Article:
The following is the first column written by the late Barbara Gloudon for the Jamaica Observer in its third edition on Sunday, March 21, 1993. Her commentary focused on the death of Professor Carl Stone.
“Ashes cold, dawg sleep in deh…cotton tree fall dung, goat jump ovah it…” (traditional proverb). “When the mighty has fallen, lesser beings tek liberty,” (new proverb).
Professor Carl Stone is dead.
Professor Carl Stone won great reputation as a cephalogist (head counter if you will). When he polled, no one dared cast a stone. But that was before he died at the untimely age of 53. That was just days after the Leader of the Opposition exhorted the faithful at the JLP [Jamaica Labour Party] Candidates Presentation Assembly at the National Arena to join him in seeing that Professor Stone, who was gravely ill, received the third-highest National Order which a grateful Jamaica could confer upon a citizen. That was hours after leaders of public life and citizens from every walk of life gathered at the University Chapel to say the final farewell to a man who was extolled as a giant in his time.
The funeral service was barely over when a spokesman for the Opposition was on our national (our only) TV station declaring that Stone’s last poll was so flawed there was doubt that he did it… And if he didn’t, then whose was the sinister hand which got therein and muddied the waters (so to speak and speaking loosely). Was there a ghost writer to be unmasked? Scandal!
Oh, how one yearns for a modern miracle. Can you imagine what would happen if Stone were to rise from the dead and face his accusers? Imagine if you will how his eyes could flash fire, his nostrils flare, his voice rise as he denounced those who could cast doubt upon his pollistic integrity? Can you see the reams of inches — sorry column centimetres — burning the paper of The Gleaner’s editorial page as he reminded his detractors of his bona fides, of his impeccable record of interpreting to the people what they did not know, what they needed to know about themselves? Can’t you just hear him asking if the doubt being cast was because the results were unflattering?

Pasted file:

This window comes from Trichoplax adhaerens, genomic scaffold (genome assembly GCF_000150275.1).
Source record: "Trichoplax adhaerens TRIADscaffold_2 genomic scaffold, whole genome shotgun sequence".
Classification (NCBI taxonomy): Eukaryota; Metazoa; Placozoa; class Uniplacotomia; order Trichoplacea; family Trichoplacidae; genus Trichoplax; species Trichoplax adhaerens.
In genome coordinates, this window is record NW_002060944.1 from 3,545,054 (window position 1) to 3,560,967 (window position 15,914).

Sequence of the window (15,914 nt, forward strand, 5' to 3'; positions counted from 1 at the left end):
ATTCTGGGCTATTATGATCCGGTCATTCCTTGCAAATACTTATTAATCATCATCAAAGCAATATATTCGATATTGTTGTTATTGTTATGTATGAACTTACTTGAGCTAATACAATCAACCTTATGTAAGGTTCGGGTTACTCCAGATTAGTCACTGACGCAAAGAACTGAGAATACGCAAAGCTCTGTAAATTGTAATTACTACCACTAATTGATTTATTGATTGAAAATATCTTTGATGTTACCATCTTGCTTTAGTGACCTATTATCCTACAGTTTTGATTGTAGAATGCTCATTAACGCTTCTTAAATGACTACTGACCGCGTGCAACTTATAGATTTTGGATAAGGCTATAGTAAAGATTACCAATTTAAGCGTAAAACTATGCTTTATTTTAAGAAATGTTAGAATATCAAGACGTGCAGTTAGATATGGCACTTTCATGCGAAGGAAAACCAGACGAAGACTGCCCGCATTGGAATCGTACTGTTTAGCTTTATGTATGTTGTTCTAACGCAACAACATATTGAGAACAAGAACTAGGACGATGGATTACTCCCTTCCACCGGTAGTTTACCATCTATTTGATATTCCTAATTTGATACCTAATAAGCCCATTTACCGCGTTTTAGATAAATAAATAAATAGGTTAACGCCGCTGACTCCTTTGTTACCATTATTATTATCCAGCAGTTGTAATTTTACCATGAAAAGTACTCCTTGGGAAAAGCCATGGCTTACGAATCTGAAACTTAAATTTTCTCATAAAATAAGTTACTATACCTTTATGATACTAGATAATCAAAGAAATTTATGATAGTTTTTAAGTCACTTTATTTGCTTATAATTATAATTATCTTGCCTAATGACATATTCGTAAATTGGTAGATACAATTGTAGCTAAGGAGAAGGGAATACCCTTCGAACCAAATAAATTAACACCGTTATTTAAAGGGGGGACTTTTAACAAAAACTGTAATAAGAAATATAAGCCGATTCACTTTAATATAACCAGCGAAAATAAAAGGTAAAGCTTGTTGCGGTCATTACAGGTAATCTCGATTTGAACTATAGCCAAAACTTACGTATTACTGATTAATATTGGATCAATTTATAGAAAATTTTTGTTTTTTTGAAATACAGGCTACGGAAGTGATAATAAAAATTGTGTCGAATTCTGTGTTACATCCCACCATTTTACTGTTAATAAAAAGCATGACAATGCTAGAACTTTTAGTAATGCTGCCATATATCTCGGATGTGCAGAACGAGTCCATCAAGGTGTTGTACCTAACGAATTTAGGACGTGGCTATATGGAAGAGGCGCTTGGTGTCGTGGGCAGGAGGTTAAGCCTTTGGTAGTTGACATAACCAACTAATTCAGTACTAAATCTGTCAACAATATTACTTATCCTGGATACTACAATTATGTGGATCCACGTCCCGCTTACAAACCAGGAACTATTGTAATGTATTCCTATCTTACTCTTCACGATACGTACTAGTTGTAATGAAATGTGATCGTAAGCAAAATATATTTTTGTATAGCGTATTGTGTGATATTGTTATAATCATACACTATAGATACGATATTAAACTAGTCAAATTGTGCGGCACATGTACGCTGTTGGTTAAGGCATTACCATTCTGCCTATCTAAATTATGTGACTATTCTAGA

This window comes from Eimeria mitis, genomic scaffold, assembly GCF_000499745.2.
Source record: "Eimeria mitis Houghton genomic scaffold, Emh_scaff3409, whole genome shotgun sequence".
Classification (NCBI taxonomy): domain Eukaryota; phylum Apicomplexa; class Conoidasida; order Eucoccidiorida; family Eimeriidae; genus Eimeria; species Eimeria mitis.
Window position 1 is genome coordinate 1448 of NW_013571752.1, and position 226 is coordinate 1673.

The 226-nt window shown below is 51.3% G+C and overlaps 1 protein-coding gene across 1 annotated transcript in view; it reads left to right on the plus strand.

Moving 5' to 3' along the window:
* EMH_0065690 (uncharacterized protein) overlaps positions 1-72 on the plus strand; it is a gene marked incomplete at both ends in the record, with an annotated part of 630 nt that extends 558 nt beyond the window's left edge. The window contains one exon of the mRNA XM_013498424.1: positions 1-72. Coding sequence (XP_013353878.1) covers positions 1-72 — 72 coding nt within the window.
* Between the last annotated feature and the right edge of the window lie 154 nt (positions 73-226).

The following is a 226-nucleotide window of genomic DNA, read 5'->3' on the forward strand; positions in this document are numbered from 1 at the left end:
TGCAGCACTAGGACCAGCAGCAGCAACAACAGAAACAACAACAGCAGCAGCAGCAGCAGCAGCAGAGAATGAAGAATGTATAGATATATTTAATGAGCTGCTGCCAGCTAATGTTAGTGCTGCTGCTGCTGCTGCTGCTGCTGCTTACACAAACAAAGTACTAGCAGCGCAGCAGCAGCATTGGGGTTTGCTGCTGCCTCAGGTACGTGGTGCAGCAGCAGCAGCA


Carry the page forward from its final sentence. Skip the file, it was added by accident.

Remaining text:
But… the dead sleep. Only one man has ever risen to live again to tell the tale. For those of Judea Christian sensibilities, it is interesting that this is all occurring in the season of Lent, a time when believers believe that the Devil works hardest.
The sordidness of some of what passes for discourse in this newest “plastic bag” controversy is really sad. That it should be happening so soon after Stone’s passing and that it should be coming from the very quarters where his name had been held up so highly a very short time before, makes the situation tragic comic. It is material for which any good playwright would give his/her right arm. What a drama it could make...with characters growing to their full potential, with the cliff-hanging suspense which we are led to believe is the stuff of which good drama is made. For the first time (perhaps) our theatre critics would have something.
So where are we now? One thing of which we are sure: Everybody (except us, of course) is rotten to the core and corrupt in every way. So what are we going to do about it? Who is to change? Who is to mould the society into the wholesome, honest Utopia for which we all yearn?
Jamaica proverbs again: “Every time yuh point one finger forward …watch how much a point back…”
But then, that will never really register with some of us who live by the creed, “Eye nuh see…heart nuh leap.”
So here we stand…hours after the nine night, and the dead is not permitted to sleep… “Ashes cold, dawg sleep in deh…” Indeed, when the fire burned hot, we were careful how we approached.The embers are ours now… Nought but the ashes remains, and we are free to roll and toss in it as we will, for we are all bull bucker and “duppy” conqueror. The mighty cotton tree once soared towards the sky… That we couldn’t even ascend the lower branches. But it lies fallen now… We can’t climb it… but we can jump over it… Watch and see!
PS: Welcome to the Jamaica Observer. The birth of a newspaper is always exciting — with the promise of new avenues of expression. As a newspaper freak myself I must say I find the choice of print medium now being offered to be ready stuff. Might I wish for my colleagues a respect for the gods of spelling, syntax and all other gods whom we must propriate. And not to put too fine a point on it, I commend to one and all that old newsroom motto: “Get the facts.”
Barbara Gloudon was a Jamaican journalist, author, and playwright.